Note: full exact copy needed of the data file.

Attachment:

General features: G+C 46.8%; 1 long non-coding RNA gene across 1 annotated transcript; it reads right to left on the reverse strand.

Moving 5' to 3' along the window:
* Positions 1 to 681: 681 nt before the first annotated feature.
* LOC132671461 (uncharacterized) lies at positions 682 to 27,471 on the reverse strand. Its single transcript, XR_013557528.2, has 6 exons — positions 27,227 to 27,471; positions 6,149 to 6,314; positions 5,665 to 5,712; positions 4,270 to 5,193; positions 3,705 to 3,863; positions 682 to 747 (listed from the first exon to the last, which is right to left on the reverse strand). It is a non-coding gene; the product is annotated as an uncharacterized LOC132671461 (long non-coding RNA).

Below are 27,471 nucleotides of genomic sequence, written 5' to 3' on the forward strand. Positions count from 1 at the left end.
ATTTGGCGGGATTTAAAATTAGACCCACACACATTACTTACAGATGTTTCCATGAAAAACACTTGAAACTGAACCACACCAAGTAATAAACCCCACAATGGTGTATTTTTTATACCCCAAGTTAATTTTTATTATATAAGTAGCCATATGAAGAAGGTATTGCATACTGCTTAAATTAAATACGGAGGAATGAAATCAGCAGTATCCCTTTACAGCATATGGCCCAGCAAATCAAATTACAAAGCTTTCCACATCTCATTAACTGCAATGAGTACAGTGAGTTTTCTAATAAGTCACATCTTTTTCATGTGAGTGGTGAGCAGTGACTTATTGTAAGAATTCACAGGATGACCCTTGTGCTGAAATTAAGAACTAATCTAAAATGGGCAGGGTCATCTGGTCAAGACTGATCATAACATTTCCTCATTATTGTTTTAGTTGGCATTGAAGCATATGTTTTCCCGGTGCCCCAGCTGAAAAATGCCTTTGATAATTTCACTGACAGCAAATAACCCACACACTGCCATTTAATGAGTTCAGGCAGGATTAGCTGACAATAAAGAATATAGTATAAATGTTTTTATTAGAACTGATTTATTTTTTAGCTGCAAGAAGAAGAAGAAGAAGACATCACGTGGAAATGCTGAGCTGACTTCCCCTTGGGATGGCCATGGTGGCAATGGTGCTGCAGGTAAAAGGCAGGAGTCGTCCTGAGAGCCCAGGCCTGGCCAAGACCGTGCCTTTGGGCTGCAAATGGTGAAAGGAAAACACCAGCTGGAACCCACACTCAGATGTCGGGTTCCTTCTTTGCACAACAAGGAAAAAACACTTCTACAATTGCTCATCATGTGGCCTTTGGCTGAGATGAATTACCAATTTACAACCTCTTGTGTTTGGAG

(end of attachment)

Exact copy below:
General features: G+C 46.8%; 1 long non-coding RNA gene across 1 annotated transcript; it reads right to left on the reverse strand.

Moving 5' to 3' along the window:
* Positions 1 to 681: 681 nt before the first annotated feature.
* LOC132671461 (uncharacterized) lies at positions 682 to 27,471 on the reverse strand. Its single transcript, XR_013557528.2, has 6 exons — positions 27,227 to 27,471; positions 6,149 to 6,314; positions 5,665 to 5,712; positions 4,270 to 5,193; positions 3,705 to 3,863; positions 682 to 747 (listed from the first exon to the last, which is right to left on the reverse strand). It is a non-coding gene; the product is annotated as an uncharacterized LOC132671461 (long non-coding RNA).

Below are 27,471 nucleotides of genomic sequence, written 5' to 3' on the forward strand. Positions count from 1 at the left end.
ATTTGGCGGGATTTAAAATTAGACCCACACACATTACTTACAGATGTTTCCATGAAAAACACTTGAAACTGAACCACACCAAGTAATAAACCCCACAATGGTGTATTTTTTATACCCCAAGTTAATTTTTATTATATAAGTAGCCATATGAAGAAGGTATTGCATACTGCTTAAATTAAATACGGAGGAATGAAATCAGCAGTATCCCTTTACAGCATATGGCCCAGCAAATCAAATTACAAAGCTTTCCACATCTCATTAACTGCAATGAGTACAGTGAGTTTTCTAATAAGTCACATCTTTTTCATGTGAGTGGTGAGCAGTGACTTATTGTAAGAATTCACAGGATGACCCTTGTGCTGAAATTAAGAACTAATCTAAAATGGGCAGGGTCATCTGGTCAAGACTGATCATAACATTTCCTCATTATTGTTTTAGTTGGCATTGAAGCATATGTTTTCCCGGTGCCCCAGCTGAAAAATGCCTTTGATAATTTCACTGACAGCAAATAACCCACACACTGCCATTTAATGAGTTCAGGCAGGATTAGCTGACAATAAAGAATATAGTATAAATGTTTTTATTAGAACTGATTTATTTTTTAGCTGCAAGAAGAAGAAGAAGAAGACATCACGTGGAAATGCTGAGCTGACTTCCCCTTGGGATGGCCATGGTGGCAATGGTGCTGCAGGTAAAAGGCAGGAGTCGTCCTGAGAGCCCAGGCCTGGCCAAGACCGTGCCTTTGGGCTGCAAATGGTGAAAGGAAAACACCAGCTGGAACCCACACTCAGATGTCGGGTTCCTTCTTTGCACAACAAGGAAAAAACACTTCTACAATTGCTCATCATGTGGCCTTTGGCTGAGATGAATTACCAATTTACAACCTCTTGTGTTTGGAG